during a specified time. Hence they needed many attendants, in order that, as soon as one priest took sick, a substitute was brought in his place and he was removed to the sick ward. Ben A’hia was the superintendent-in-chief of these matters.

20:a6 On account of the immense influx of people into Jerusalem three times a year, the wells for the supply of water, both on the roads and in the city, had to be looked after, and Ne’huniah had charge of this.

21:a7 The commencement of all services had to be heralded, and many heralds were employed. Gebini was herald-in-chief, and his duty was mainly to call out in the morning: “Priests, to your duties! Levites, to your chants! Israelites, to your places!” He had so powerful a voice that it could be heard eight miles.

21:a8 He had charge of the keys of the gates and of the men who stood at the gates.

21:a9 The gates of the Temple had to be guarded day and night, even in times of peace. To properly care for the guard and to punish all negligence in guarding the gates was the duty of Ben Babai.

21:a10 For showbreads, twelve loaves had to be made every week, and had to be made so that they would keep fresh the entire week. For further details, see Tract Tamid. The family of Garmo had charge of this work for generations.

21:a11 The incense, which was used twice a day, had to be prepared with especial skill from many different spices, and in proper proportions. Further details are also to be found in Tract Tamid. The family Abtinos had charge of this branch for many generations.

21:a12 The curtains, which were frequently changed, had to be inspected as to workmanship, cleanliness, etc., and this duty devolved upon Elazar.

21:a13 The vestments of the priests had to be carefully examined as to cleanliness, and had to be sent out to be laundered regularly. Many rooms in the Temple were devoted to those vestments, and Pinchas had charge of them all.

Much has been said as to the character of the men enumerated in the Mishna, whether they were priests themselves, Levites, or ordinary Israelites. For particularized information regarding this subject, we would refer to “Die Priester und der Cultus,” by Dr. Adolf Büchler, Vienna, 1895. It is estimated that the priests in Jerusalem approached the enormous number of twenty thousand. Besides, there were numbers of Levites.

22:b1 MISHNA b. The officers of the Temple ranked as follows: The king, the high priest, the assistant high priest (Sagan), two catholicoses, seven chamberlains (Amarkolins), three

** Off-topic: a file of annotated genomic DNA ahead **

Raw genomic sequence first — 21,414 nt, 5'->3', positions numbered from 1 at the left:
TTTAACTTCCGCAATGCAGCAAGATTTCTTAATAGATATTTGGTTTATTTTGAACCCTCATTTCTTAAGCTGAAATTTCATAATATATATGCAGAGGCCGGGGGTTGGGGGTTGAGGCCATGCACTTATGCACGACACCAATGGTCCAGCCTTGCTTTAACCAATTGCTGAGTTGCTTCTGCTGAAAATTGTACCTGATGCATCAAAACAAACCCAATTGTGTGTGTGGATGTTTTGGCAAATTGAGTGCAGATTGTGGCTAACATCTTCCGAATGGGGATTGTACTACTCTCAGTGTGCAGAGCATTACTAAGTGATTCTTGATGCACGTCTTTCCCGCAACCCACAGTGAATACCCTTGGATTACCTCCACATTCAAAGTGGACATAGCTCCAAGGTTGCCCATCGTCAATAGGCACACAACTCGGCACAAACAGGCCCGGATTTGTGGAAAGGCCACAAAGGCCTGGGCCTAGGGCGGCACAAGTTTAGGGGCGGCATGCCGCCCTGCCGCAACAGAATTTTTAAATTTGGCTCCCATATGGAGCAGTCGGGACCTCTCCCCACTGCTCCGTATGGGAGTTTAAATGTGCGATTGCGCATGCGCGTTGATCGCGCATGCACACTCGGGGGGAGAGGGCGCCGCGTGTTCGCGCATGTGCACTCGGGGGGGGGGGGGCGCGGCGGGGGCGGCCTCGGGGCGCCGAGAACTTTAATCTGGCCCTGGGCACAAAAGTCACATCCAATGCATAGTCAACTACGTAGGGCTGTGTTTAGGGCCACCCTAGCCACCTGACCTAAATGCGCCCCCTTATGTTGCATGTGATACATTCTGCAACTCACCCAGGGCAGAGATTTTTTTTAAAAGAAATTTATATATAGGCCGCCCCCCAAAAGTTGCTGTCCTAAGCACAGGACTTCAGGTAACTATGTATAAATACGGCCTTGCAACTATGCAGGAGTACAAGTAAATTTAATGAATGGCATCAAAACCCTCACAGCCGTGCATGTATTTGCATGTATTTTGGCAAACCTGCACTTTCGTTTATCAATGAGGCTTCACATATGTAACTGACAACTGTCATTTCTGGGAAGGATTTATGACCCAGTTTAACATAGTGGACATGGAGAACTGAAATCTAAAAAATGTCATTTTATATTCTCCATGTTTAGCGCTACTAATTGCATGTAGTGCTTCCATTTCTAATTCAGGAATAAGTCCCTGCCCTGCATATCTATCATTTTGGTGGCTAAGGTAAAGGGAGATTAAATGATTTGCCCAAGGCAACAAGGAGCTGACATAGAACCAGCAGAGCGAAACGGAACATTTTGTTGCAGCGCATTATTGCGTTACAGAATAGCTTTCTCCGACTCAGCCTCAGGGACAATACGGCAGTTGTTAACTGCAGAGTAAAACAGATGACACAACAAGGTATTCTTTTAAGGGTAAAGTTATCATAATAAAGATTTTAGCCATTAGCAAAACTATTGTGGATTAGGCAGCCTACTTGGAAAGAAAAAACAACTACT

treasurers (Gisbars), and, finally, many smaller officials; e.g., inspectors, officers of the guard, etc. (See “Die Priester und der Cultus,” pp. 90-117.) The duties of each officer are described in Tamid and Yuma.

“Catholicos” is here used in the sense of patriarch or head, which term still retains a similar meaning in the “Ecclesiastical History of the Armenian Church,” deriving its original meaning from the Greek • {Greek kaðolikós}–general or universal. In the latter sense it was adopted at a very early period by the Christian church, In the exclusive sense of denoting the church as the “depository of universally received doctrine in contrast with heretical sects” it is still improperly retained by the Roman Catholic Church. I am surprised to find no mention of the officers of this name and function under the appropriate title anywhere in the “Encyc. Brit.”

22:c1 MISHNA c. With every sacrifice that was offered, wine and meal p. 23 were brought in accordance with the biblical commandment to that effect, and in quantities prescribed by the ordinances. As the drink and meal offerings were bought in the Temple, the person bringing the sacrifice would receive a seal from the priest which he would exchange for the necessary

quantity of wine and meal. The drink-offerings with goats and sheep were the same, hence the seal inscribed “kid” served for both. One ‘who brought a ram, however, which required a larger quantity of wine and meal, would receive a separate seal, inscribed “ram.” As for offerings of the herds, they were all equal, small or large, male or female; hence the seal inscribed “calf” sufficed for all. Those who were afflicted with sores, and had to bring two rams and one sheep, received a seal inscribed “sin” (which had the hidden purpose of signifying that sores were the consequence of sin). The poor sinners, who had only to bring one sheep, two doves, and one- tenth of an ephah of meal and one lug of oil, without any wine, were, according to the opinion of the sages, not in need of a seal, because the seal inscribed “kid,” which they received when bringing the sheep, was sufficient for the other purpose. Ben Azai, however, says, that another seal was necessary, and that an extra seal marked “poor sinner” was given, which was intended as a sign that no wine was necessary. The tradition of Ben Azai, that the seals were inscribed in Aramaic characters, is also true, because, prior to the introduction of the Greek language, all the writing in the Temple was done in Aramaic. (See the mentioned work of Büchler.)

23:e1 MISHNA e. Providing only the surplus amounted to exactly the amount paid for the seal.

24:f1 MISHNA f. In the Palestinian Talmud in this chapter (Halakha 25), many legends are related illustrating this Mishna.

Next: Chapter VI.